• Natasha Das

Write science better. Avoid nominalizations.

Updated: Feb 2, 2021

When writing academic papers, authors often believe they are expected to write in a formal way, especially, if it involves science writing. As a result, they tend to write text that is difficult to read and understand. The aim of science writing is to express, not to impress. Science demands facts. Therefore, science writing should be clear and direct.

Nominalizations often hinder smooth reading. They are nouns that are created from adjectives or verbs. Some common examples of nominalization used in science writing are illustrated in the figure.

Style guides suggest the following method as a step to improve readability and understanding:

Whenever possible, keep the ‘doer’ or ‘performer’ of an action as the subject of the sentence and the main or significant ‘action’ as a verb.

Here are some examples of how you can replace nominalizations and enhance the smooth reading of the sentence.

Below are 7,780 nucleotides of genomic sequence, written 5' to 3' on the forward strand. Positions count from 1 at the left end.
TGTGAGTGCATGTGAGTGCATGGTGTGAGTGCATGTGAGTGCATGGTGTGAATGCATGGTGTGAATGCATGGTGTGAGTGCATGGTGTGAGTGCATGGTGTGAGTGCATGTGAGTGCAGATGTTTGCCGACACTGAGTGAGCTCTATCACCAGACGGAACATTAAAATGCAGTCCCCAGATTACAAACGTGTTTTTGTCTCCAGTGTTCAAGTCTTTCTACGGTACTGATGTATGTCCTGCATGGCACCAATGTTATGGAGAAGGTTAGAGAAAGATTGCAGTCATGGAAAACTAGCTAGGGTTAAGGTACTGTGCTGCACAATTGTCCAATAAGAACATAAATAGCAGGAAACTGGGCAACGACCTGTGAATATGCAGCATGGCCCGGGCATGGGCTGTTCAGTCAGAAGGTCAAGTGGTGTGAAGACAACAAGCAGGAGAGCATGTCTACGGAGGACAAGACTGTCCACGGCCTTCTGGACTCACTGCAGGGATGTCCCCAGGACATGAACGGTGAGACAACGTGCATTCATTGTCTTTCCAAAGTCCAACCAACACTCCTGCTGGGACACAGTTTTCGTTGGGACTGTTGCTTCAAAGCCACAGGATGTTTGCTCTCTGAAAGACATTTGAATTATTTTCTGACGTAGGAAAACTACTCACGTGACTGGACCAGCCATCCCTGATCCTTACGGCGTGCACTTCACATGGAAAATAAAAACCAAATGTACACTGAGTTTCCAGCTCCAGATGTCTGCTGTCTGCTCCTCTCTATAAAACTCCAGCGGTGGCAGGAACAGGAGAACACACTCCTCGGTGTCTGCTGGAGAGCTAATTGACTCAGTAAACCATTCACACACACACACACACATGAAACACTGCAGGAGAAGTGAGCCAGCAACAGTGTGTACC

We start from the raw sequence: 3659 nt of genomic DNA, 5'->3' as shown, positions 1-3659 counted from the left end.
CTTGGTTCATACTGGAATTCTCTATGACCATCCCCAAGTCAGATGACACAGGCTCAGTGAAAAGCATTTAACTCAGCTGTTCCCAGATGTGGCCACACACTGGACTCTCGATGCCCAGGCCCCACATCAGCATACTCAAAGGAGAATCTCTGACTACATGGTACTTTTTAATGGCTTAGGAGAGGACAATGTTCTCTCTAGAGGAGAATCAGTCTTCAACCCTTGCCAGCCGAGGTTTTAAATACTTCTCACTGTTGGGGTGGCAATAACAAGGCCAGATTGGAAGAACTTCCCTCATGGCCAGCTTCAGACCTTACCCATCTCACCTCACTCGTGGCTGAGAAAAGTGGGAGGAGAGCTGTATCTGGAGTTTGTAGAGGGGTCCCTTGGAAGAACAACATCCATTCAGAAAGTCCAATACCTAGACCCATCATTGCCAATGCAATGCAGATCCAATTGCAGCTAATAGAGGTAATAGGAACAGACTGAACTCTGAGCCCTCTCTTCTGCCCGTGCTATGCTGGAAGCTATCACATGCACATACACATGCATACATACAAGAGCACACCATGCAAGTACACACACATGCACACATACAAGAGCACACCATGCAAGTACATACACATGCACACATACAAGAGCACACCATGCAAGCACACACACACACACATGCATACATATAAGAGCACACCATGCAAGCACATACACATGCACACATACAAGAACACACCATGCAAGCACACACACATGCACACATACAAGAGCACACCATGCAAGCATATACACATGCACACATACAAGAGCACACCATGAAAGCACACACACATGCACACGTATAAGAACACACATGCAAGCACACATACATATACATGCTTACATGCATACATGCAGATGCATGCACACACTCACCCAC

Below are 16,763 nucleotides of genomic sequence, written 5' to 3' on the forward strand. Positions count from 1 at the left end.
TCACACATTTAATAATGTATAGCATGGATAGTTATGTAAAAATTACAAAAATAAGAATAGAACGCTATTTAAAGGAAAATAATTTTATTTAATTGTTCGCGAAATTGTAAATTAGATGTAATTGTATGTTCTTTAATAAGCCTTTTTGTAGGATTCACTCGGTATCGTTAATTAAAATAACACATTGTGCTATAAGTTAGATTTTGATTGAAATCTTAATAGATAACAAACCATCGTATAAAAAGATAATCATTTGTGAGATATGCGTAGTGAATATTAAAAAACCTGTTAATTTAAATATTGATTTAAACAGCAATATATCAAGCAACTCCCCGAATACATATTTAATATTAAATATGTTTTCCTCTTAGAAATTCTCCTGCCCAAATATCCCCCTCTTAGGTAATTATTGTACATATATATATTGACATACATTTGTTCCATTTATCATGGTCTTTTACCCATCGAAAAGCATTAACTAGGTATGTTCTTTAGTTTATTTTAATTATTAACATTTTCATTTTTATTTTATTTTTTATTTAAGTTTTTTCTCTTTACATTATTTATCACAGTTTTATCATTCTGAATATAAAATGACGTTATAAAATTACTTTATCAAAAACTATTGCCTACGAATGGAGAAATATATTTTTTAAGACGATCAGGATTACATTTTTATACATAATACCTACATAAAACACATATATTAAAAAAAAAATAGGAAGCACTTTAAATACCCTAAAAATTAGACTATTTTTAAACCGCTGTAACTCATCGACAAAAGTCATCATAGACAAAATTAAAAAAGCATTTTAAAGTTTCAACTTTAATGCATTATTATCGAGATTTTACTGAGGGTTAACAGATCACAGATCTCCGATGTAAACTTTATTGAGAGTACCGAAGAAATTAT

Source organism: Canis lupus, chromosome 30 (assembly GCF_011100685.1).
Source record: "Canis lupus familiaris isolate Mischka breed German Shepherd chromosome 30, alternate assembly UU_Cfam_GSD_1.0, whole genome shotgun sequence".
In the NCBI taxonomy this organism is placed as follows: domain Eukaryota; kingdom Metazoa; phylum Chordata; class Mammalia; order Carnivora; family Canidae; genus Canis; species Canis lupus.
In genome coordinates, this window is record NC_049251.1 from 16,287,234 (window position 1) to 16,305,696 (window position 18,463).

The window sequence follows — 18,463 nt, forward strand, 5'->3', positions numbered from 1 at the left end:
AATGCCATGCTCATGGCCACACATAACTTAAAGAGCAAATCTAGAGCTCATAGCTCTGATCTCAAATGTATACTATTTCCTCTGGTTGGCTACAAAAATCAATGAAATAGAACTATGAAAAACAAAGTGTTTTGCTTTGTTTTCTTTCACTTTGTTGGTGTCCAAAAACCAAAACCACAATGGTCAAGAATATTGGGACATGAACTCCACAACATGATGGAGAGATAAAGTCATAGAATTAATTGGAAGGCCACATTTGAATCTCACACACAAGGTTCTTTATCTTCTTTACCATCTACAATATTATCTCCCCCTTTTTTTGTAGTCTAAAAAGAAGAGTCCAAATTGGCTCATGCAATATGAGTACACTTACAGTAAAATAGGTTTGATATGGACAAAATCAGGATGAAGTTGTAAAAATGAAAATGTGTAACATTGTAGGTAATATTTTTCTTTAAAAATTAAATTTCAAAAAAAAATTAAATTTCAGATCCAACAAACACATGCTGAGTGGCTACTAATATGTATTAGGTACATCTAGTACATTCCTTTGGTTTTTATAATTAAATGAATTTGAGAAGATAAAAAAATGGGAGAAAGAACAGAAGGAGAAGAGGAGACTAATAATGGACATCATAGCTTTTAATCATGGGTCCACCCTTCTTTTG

A comparison was made between groups A and B.

Replace with: Groups A and B were compared.

We conducted a review of the literature.

Replace with: We reviewed the literature.

A need exists for a study with a larger sample size.

Replace with: A study with a larger sample size is needed.

The patient had a complaint of blurring of vision.

Replace with: The patient complained of blurring of vision.

Our belief is that

Replace with: We believe that…

Nominalization can mask the main verb of the sentence making it difficult to understand the sentence, especially when sentences are long.

However, not all nominalizations are redundant. Some may be necessary. For example, “The treatment was started.” The word ‘treatment’ is a nominalization of the verb ‘treat’. However, in this example, the key verb is “started’. “Treatment” is the subject that answers what was started.

As Michele Arduengo[1] points out, “Bringing the action of your sentences out into the open can make your science writing more engaging for your readers, and engaged readers are more likely to remember what they read and even return for more.”

Though all nominalizations may not be bad, look at them with suspicion. When you edit your text, check if the action is shown in your main verb. If not, consider rephrasing the sentence.

Read more at:

1. Arduengo M. Finding the action in your writing: Avoiding nominalisation. Medical Writing. 2017. 26(1):12-13.

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